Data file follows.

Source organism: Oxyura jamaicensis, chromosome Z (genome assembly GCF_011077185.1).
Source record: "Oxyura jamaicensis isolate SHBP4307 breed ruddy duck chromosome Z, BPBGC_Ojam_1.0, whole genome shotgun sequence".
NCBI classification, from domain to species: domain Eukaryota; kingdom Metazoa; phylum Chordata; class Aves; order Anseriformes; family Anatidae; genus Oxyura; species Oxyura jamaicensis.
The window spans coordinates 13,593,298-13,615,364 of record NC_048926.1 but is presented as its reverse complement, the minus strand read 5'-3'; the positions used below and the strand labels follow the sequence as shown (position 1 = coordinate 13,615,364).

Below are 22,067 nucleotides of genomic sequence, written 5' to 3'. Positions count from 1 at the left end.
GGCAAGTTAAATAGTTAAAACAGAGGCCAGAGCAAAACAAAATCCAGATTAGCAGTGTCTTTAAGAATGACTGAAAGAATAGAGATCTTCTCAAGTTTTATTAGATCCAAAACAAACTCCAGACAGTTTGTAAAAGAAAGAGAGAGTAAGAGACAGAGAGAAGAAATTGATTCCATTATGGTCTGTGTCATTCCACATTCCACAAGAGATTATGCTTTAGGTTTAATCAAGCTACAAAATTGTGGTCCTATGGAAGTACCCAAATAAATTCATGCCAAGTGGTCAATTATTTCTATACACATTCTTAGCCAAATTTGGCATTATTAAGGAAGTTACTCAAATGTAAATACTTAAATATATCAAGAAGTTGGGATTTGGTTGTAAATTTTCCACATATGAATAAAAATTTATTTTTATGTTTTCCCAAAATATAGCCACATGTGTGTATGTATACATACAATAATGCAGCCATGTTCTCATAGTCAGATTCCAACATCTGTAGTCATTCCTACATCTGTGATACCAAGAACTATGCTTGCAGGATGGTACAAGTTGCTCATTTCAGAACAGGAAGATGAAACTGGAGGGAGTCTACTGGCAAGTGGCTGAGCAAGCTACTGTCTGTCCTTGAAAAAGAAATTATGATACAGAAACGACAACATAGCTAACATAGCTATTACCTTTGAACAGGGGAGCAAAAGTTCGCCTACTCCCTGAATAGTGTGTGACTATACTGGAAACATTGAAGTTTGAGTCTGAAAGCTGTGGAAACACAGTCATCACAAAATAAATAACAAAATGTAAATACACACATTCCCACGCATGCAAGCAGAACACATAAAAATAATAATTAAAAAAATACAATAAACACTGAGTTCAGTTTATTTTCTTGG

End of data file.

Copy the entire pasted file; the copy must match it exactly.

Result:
Source organism: Oxyura jamaicensis, chromosome Z (genome assembly GCF_011077185.1).
Source record: "Oxyura jamaicensis isolate SHBP4307 breed ruddy duck chromosome Z, BPBGC_Ojam_1.0, whole genome shotgun sequence".
NCBI classification, from domain to species: domain Eukaryota; kingdom Metazoa; phylum Chordata; class Aves; order Anseriformes; family Anatidae; genus Oxyura; species Oxyura jamaicensis.
The window spans coordinates 13,593,298-13,615,364 of record NC_048926.1 but is presented as its reverse complement, the minus strand read 5'-3'; the positions used below and the strand labels follow the sequence as shown (position 1 = coordinate 13,615,364).

Below are 22,067 nucleotides of genomic sequence, written 5' to 3'. Positions count from 1 at the left end.
GGCAAGTTAAATAGTTAAAACAGAGGCCAGAGCAAAACAAAATCCAGATTAGCAGTGTCTTTAAGAATGACTGAAAGAATAGAGATCTTCTCAAGTTTTATTAGATCCAAAACAAACTCCAGACAGTTTGTAAAAGAAAGAGAGAGTAAGAGACAGAGAGAAGAAATTGATTCCATTATGGTCTGTGTCATTCCACATTCCACAAGAGATTATGCTTTAGGTTTAATCAAGCTACAAAATTGTGGTCCTATGGAAGTACCCAAATAAATTCATGCCAAGTGGTCAATTATTTCTATACACATTCTTAGCCAAATTTGGCATTATTAAGGAAGTTACTCAAATGTAAATACTTAAATATATCAAGAAGTTGGGATTTGGTTGTAAATTTTCCACATATGAATAAAAATTTATTTTTATGTTTTCCCAAAATATAGCCACATGTGTGTATGTATACATACAATAATGCAGCCATGTTCTCATAGTCAGATTCCAACATCTGTAGTCATTCCTACATCTGTGATACCAAGAACTATGCTTGCAGGATGGTACAAGTTGCTCATTTCAGAACAGGAAGATGAAACTGGAGGGAGTCTACTGGCAAGTGGCTGAGCAAGCTACTGTCTGTCCTTGAAAAAGAAATTATGATACAGAAACGACAACATAGCTAACATAGCTATTACCTTTGAACAGGGGAGCAAAAGTTCGCCTACTCCCTGAATAGTGTGTGACTATACTGGAAACATTGAAGTTTGAGTCTGAAAGCTGTGGAAACACAGTCATCACAAAATAAATAACAAAATGTAAATACACACATTCCCACGCATGCAAGCAGAACACATAAAAATAATAATTAAAAAAATACAATAAACACTGAGTTCAGTTTATTTTCTTGG